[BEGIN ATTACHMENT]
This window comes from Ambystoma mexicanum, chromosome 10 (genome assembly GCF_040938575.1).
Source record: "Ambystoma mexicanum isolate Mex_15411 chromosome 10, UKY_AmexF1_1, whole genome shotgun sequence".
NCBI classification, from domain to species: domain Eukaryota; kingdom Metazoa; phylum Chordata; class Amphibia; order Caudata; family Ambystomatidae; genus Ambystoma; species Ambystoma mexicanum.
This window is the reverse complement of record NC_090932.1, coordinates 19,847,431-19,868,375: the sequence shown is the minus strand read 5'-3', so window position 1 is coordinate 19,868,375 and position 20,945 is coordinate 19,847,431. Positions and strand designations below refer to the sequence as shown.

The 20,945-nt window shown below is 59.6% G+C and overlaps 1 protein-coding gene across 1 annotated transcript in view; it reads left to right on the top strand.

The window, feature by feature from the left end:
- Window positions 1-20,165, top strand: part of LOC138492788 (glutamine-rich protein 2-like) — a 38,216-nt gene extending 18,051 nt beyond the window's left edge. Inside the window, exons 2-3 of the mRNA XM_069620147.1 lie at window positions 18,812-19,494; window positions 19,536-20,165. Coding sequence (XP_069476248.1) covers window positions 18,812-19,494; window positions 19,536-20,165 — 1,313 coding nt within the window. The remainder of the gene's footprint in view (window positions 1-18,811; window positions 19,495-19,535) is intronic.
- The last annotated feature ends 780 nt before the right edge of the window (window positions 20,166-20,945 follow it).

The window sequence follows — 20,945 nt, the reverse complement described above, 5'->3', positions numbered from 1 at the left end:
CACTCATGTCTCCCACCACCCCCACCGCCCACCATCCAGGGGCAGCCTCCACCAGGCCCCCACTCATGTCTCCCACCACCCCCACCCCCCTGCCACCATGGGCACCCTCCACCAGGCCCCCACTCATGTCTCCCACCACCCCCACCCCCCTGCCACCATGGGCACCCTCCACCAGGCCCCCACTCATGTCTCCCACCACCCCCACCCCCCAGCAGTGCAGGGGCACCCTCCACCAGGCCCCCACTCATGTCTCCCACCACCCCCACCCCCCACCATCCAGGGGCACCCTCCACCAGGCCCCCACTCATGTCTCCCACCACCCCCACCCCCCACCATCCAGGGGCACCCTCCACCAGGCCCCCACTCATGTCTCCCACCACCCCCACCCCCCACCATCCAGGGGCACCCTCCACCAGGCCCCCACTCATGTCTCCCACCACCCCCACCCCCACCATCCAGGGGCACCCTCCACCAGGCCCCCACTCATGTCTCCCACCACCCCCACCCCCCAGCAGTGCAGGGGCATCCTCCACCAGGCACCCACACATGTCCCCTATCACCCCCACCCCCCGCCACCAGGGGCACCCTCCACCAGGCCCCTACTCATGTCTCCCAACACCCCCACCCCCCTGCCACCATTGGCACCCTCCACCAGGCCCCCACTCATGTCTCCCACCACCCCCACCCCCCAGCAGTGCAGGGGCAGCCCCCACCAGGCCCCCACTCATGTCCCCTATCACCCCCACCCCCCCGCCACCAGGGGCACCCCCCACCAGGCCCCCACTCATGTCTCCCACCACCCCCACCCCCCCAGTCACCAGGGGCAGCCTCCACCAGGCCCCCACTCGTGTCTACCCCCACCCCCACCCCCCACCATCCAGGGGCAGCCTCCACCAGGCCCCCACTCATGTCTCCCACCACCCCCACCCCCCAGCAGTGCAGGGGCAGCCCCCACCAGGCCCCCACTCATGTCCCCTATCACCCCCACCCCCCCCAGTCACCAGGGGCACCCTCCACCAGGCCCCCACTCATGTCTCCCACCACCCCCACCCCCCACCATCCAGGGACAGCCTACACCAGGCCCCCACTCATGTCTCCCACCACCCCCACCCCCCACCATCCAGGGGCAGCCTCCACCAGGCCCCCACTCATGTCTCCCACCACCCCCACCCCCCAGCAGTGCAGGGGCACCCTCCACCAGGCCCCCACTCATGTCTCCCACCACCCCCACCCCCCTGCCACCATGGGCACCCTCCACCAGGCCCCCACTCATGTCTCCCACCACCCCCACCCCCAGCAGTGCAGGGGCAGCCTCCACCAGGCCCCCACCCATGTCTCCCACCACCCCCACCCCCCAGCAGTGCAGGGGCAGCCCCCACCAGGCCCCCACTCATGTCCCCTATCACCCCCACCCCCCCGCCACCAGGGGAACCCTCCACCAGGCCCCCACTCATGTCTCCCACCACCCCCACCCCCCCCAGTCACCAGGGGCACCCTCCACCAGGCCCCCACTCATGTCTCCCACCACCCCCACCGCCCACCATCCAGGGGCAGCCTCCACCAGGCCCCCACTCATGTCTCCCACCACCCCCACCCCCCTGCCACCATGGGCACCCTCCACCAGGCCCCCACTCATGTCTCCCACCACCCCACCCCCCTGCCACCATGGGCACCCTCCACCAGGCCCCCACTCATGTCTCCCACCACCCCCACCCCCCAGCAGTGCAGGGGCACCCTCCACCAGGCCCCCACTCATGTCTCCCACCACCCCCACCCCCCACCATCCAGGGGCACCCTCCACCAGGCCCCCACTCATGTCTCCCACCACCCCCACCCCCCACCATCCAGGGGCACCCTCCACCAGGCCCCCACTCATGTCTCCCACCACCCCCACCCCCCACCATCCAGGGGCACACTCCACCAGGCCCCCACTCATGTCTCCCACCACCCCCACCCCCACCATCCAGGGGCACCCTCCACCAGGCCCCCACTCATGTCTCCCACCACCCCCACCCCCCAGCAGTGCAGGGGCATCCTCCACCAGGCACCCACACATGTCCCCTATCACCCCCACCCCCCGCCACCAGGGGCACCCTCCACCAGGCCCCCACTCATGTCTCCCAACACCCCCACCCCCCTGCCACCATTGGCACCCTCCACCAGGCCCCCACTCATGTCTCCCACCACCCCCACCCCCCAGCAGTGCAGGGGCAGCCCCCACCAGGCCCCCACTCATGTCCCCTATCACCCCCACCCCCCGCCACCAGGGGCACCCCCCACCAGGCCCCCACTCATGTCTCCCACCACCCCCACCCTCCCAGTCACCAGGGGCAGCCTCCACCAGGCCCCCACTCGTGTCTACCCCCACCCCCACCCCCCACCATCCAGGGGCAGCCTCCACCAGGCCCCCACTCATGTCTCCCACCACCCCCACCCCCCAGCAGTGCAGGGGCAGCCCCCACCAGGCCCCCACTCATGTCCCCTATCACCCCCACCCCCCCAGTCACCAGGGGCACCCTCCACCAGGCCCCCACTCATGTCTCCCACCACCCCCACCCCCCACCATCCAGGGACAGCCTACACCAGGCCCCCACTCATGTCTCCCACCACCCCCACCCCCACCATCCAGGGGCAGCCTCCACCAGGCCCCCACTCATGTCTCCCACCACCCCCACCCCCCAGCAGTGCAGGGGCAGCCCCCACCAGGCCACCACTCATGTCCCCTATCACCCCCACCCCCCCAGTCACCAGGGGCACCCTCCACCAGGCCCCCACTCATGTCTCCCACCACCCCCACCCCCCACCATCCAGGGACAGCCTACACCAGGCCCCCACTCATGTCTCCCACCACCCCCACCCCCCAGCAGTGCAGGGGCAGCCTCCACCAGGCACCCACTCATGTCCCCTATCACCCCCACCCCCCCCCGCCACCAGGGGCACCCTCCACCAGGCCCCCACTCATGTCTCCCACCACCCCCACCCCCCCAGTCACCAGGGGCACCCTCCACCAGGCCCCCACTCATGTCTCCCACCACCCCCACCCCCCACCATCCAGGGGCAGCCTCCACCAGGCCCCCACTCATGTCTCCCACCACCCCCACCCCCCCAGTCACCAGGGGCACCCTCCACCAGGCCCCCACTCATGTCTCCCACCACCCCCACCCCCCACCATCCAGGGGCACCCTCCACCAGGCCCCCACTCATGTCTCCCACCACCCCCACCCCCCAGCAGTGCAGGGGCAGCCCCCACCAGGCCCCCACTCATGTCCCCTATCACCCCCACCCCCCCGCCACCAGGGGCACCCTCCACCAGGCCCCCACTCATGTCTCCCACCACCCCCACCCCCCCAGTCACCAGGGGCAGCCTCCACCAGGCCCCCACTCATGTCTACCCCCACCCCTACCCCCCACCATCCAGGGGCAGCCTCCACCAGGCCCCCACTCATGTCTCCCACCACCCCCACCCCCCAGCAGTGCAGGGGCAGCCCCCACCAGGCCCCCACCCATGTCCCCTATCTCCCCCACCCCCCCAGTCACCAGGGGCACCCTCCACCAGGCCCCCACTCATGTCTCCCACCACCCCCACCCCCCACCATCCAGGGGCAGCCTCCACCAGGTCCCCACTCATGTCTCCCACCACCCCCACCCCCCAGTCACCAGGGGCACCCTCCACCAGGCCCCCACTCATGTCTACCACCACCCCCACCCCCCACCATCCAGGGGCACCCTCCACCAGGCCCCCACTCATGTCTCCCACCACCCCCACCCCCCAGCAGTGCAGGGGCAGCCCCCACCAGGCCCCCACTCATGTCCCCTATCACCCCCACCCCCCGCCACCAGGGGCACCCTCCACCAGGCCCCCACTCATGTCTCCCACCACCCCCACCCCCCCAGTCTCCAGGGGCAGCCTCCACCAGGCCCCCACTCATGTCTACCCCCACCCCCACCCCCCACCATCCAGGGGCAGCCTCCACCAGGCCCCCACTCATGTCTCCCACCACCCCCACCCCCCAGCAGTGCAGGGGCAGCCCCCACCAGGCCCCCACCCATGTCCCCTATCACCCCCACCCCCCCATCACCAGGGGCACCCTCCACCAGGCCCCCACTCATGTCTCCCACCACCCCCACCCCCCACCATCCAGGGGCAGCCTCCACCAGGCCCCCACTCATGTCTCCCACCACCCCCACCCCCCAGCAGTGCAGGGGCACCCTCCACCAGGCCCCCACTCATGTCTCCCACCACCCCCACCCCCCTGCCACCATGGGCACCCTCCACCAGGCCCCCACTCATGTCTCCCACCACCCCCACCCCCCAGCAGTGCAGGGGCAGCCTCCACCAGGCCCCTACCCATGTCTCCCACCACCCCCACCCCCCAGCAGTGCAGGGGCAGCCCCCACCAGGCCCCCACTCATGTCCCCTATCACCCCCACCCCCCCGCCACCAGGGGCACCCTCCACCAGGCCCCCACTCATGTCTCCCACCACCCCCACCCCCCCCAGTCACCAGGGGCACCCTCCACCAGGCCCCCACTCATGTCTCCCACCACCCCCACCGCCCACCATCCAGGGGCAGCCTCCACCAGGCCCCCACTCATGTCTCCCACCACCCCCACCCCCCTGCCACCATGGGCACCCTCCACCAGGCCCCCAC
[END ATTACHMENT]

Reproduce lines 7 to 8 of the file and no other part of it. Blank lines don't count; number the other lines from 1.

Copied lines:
- Window positions 1-20,165, top strand: part of LOC138492788 (glutamine-rich protein 2-like) — a 38,216-nt gene extending 18,051 nt beyond the window's left edge. Inside the window, exons 2-3 of the mRNA XM_069620147.1 lie at window positions 18,812-19,494; window positions 19,536-20,165. Coding sequence (XP_069476248.1) covers window positions 18,812-19,494; window positions 19,536-20,165 — 1,313 coding nt within the window. The remainder of the gene's footprint in view (window positions 1-18,811; window positions 19,495-19,535) is intronic.
- The last annotated feature ends 780 nt before the right edge of the window (window positions 20,166-20,945 follow it).